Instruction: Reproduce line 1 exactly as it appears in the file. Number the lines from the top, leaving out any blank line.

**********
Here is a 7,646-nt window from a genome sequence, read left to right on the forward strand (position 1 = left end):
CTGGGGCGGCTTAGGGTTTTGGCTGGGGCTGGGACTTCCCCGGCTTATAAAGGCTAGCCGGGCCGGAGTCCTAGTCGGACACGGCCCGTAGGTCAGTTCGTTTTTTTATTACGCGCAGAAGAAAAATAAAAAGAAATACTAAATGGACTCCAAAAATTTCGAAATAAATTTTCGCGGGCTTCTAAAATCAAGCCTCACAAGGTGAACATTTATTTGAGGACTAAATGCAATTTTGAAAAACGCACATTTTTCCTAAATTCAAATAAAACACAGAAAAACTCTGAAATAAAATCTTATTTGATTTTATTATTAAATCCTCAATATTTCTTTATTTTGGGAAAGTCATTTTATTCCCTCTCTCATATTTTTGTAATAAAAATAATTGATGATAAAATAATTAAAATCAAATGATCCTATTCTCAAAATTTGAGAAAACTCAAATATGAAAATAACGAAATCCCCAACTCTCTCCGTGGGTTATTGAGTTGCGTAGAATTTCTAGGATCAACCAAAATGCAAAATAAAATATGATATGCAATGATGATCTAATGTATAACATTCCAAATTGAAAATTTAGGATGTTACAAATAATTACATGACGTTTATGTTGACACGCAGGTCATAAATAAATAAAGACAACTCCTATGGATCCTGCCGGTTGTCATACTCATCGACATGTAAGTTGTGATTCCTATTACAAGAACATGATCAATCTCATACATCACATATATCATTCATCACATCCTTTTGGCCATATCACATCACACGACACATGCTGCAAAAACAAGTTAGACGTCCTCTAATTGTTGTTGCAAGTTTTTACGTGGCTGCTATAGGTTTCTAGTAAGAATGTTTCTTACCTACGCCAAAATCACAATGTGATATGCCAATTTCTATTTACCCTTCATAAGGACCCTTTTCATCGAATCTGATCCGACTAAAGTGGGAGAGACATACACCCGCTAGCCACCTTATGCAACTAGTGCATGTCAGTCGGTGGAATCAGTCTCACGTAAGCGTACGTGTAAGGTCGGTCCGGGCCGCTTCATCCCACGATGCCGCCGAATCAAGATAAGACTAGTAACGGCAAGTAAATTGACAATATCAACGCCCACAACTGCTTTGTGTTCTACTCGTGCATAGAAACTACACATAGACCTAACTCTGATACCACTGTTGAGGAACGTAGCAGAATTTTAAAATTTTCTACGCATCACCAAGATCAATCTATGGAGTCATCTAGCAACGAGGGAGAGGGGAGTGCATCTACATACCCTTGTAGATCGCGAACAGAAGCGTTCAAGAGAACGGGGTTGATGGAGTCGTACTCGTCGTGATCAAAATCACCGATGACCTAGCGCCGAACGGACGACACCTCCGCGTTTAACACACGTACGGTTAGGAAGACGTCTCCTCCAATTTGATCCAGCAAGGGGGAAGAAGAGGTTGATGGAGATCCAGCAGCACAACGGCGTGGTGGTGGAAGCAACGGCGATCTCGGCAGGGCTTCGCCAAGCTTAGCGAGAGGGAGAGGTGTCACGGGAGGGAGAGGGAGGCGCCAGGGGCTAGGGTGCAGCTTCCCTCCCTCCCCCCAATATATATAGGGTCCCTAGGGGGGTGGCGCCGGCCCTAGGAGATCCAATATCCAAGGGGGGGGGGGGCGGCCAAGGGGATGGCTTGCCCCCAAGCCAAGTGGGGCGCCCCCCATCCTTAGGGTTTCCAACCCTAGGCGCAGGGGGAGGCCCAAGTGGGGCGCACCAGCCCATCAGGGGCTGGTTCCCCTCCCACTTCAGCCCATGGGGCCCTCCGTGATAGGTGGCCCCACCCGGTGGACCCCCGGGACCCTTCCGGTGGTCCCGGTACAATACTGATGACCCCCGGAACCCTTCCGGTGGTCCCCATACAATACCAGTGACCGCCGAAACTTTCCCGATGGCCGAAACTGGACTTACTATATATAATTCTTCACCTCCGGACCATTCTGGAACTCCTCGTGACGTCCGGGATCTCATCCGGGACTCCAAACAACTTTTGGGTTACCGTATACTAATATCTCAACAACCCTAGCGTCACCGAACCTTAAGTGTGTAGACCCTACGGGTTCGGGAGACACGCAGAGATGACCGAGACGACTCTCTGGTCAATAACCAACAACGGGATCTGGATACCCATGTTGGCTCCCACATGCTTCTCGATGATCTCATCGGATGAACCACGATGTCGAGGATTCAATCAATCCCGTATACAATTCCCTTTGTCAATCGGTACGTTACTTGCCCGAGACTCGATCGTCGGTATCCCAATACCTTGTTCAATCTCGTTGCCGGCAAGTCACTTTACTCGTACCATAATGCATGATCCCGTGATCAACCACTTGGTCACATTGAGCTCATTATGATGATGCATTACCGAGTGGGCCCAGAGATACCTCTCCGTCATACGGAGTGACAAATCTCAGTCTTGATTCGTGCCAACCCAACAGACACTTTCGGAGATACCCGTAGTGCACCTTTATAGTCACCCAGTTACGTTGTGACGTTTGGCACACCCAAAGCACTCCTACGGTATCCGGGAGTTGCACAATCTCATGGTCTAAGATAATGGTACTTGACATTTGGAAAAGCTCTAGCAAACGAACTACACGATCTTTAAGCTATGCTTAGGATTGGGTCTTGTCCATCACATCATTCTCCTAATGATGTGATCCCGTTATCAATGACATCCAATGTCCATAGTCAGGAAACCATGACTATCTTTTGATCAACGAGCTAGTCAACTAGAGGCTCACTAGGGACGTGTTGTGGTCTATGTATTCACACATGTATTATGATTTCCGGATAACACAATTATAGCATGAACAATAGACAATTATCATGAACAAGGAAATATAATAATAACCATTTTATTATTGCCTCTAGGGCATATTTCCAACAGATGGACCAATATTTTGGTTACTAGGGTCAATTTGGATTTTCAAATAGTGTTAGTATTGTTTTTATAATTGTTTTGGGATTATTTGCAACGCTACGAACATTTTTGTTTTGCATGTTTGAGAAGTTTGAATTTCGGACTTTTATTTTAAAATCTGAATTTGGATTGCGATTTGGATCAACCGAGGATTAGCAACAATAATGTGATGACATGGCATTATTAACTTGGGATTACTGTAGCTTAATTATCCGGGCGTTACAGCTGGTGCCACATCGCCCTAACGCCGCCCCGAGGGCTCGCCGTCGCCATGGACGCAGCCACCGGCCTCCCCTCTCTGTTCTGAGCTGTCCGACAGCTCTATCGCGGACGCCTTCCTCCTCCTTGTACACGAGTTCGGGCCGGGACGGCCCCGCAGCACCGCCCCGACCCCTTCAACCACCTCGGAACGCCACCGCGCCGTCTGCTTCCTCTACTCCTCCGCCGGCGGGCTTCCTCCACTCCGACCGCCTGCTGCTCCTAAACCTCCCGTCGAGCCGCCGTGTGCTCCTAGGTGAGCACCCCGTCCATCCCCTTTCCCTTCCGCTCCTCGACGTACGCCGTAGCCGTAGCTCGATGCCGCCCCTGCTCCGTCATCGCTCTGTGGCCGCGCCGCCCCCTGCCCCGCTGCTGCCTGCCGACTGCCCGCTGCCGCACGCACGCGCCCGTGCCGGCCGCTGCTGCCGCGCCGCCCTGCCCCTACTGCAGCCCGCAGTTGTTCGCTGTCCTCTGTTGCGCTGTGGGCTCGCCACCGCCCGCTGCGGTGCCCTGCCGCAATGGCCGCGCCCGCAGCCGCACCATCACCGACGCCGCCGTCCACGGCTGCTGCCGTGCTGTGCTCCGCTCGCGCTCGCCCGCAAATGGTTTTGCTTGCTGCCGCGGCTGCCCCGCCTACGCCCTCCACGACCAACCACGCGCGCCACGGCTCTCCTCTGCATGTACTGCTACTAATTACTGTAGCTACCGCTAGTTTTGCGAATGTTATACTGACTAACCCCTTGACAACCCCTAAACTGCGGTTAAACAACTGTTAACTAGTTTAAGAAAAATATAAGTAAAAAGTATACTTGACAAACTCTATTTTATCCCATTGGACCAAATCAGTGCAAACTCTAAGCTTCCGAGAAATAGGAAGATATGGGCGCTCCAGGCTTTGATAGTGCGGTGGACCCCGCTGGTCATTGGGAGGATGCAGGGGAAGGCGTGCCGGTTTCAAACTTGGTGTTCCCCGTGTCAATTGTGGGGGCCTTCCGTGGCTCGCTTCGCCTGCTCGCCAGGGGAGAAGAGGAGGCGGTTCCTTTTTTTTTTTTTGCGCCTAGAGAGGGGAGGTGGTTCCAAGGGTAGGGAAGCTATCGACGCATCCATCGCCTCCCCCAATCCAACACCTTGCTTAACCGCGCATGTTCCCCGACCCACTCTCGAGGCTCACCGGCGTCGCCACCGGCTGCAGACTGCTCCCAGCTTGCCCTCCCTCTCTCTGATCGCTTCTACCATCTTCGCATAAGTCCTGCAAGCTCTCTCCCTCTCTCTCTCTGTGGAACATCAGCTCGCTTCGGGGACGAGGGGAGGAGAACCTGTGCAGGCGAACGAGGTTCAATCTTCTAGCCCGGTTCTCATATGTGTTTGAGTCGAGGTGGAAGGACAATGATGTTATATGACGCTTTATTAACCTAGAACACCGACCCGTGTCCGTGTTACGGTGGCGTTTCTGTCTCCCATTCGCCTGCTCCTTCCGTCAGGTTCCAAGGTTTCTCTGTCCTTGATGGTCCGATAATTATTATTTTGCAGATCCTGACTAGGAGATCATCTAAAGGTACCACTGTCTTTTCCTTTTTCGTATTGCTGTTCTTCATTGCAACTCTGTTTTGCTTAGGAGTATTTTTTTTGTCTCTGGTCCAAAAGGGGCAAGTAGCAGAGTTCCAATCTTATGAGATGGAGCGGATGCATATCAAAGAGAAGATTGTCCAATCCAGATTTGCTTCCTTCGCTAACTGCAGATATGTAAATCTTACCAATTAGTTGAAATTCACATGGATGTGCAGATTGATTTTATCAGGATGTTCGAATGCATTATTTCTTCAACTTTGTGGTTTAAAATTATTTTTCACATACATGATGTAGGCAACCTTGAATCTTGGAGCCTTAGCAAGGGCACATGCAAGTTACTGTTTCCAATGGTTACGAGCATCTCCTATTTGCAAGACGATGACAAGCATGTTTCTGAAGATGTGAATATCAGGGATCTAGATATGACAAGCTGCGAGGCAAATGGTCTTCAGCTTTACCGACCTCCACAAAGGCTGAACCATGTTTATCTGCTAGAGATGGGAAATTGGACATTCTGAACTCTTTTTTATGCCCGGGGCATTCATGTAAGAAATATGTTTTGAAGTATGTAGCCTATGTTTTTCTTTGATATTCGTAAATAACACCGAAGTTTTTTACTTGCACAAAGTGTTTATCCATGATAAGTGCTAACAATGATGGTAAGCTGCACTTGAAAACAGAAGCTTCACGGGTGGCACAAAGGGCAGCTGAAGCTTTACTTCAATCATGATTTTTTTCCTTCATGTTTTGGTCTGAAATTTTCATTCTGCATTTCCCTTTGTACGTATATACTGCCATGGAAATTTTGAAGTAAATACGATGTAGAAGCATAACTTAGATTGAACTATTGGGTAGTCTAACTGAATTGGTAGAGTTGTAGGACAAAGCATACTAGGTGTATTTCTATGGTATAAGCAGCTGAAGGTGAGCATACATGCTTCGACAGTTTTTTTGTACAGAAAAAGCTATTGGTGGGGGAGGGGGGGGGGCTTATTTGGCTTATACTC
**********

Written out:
Here is a 7,646-nt window from a genome sequence, read left to right on the forward strand (position 1 = left end):